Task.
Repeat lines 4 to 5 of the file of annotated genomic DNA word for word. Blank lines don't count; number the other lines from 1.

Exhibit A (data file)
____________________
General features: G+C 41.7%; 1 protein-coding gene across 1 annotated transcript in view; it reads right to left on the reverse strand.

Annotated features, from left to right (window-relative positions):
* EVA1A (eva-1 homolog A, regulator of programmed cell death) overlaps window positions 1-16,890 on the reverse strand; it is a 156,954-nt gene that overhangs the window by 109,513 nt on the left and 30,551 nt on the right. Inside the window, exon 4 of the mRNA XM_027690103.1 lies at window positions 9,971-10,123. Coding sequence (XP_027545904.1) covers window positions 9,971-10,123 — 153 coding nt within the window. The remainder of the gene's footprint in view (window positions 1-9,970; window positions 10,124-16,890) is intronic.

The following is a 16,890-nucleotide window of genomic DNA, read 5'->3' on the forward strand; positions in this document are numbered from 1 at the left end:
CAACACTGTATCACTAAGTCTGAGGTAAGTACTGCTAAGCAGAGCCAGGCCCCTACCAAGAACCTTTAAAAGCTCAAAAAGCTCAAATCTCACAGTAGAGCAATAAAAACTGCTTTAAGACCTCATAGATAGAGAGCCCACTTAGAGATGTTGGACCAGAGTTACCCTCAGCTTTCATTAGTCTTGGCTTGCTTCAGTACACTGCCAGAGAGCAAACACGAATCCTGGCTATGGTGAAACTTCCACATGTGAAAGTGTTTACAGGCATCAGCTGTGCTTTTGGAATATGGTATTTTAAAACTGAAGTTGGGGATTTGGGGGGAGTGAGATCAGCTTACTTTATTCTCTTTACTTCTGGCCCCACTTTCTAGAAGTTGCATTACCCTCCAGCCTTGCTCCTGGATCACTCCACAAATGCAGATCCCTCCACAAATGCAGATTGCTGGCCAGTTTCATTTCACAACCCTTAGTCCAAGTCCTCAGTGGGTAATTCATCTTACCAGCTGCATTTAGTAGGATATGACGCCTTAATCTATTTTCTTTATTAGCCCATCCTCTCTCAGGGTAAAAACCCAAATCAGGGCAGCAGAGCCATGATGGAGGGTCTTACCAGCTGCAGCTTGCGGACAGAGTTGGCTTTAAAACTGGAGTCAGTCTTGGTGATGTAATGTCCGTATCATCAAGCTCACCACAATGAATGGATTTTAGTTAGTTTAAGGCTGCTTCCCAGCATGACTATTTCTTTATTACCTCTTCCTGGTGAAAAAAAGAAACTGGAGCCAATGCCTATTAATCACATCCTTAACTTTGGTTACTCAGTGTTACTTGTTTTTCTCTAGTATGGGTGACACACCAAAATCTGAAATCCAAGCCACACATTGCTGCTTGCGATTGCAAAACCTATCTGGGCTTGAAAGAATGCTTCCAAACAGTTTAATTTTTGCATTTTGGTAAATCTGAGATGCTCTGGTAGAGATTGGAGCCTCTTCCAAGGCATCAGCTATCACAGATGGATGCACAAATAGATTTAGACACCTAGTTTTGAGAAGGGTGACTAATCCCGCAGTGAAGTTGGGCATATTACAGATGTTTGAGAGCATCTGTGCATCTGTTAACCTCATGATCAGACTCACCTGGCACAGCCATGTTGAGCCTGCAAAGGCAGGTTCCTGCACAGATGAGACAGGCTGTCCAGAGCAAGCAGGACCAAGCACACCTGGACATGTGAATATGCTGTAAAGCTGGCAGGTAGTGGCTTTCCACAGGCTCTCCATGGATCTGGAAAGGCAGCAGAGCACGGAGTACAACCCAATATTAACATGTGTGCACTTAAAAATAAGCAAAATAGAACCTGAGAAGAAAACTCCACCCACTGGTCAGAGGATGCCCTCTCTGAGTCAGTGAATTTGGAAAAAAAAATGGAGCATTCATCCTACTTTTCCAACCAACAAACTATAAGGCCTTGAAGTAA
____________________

The following is a 16,890-nucleotide window of genomic DNA, read 5'->3' on the forward strand; positions in this document are numbered from 1 at the left end:
CAACACTGTATCACTAAGTCTGAGGTAAGTACTGCTAAGCAGAGCCAGGCCCCTACCAAGAACCTTTAAAAGCTCAAAAAGCTCAAATCTCACAGTAGAGCAATAAAAACTGCTTTAAGACCTCATAGATAGAGAGCCCACTTAGAGATGTTGGACCAGAGTTACCCTCAGCTTTCATTAGTCTTGGCTTGCTTCAGTACACTGCCAGAGAGCAAACACGAATCCTGGCTATGGTGAAACTTCCACATGTGAAAGTGTTTACAGGCATCAGCTGTGCTTTTGGAATATGGTATTTTAAAACTGAAGTTGGGGATTTGGGGGGAGTGAGATCAGCTTACTTTATTCTCTTTACTTCTGGCCCCACTTTCTAGAAGTTGCATTACCCTCCAGCCTTGCTCCTGGATCACTCCACAAATGCAGATCCCTCCACAAATGCAGATTGCTGGCCAGTTTCATTTCACAACCCTTAGTCCAAGTCCTCAGTGGGTAATTCATCTTACCAGCTGCATTTAGTAGGATATGACGCCTTAATCTATTTTCTTTATTAGCCCATCCTCTCTCAGGGTAAAAACCCAAATCAGGGCAGCAGAGCCATGATGGAGGGTCTTACCAGCTGCAGCTTGCGGACAGAGTTGGCTTTAAAACTGGAGTCAGTCTTGGTGATGTAATGTCCGTATCATCAAGCTCACCACAATGAATGGATTTTAGTTAGTTTAAGGCTGCTTCCCAGCATGACTATTTCTTTATTACCTCTTCCTGGTGAAAAAAAGAAACTGGAGCCAATGCCTATTAATCACATCCTTAACTTTGGTTACTCAGTGTTACTTGTTTTTCTCTAGTATGGGTGACACACCAAAATCTGAAATCCAAGCCACACATTGCTGCTTGCGATTGCAAAACCTATCTGGGCTTGAAAGAATGCTTCCAAACAGTTTAATTTTTGCATTTTGGTAAATCTGAGATGCTCTGGTAGAGATTGGAGCCTCTTCCAAGGCATCAGCTATCACAGATGGATGCACAAATAGATTTAGACACCTAGTTTTGAGAAGGGTGACTAATCCCGCAGTGAAGTTGGGCATATTACAGATGTTTGAGAGCATCTGTGCATCTGTTAACCTCATGATCAGACTCACCTGGCACAGCCATGTTGAGCCTGCAAAGGCAGGTTCCTGCACAGATGAGACAGGCTGTCCAGAGCAAGCAGGACCAAGCACACCTGGACATGTGAATATGCTGTAAAGCTGGCAGGTAGTGGCTTTCCACAGGCTCTCCATGGATCTGGAAAGGCAGCAGAGCACGGAGTACAACCCAATATTAACATGTGTGCACTTAAAAATAAGCAAAATAGAACCTGAGAAGAAAACTCCACCCACTGGTCAGAGGATGCCCTCTCTGAGTCAGTGAATTTGGAAAAAAAAATGGAGCATTCATCCTACTTTTCCAACCAACAAACTATAAGGCCTTGAAGTAA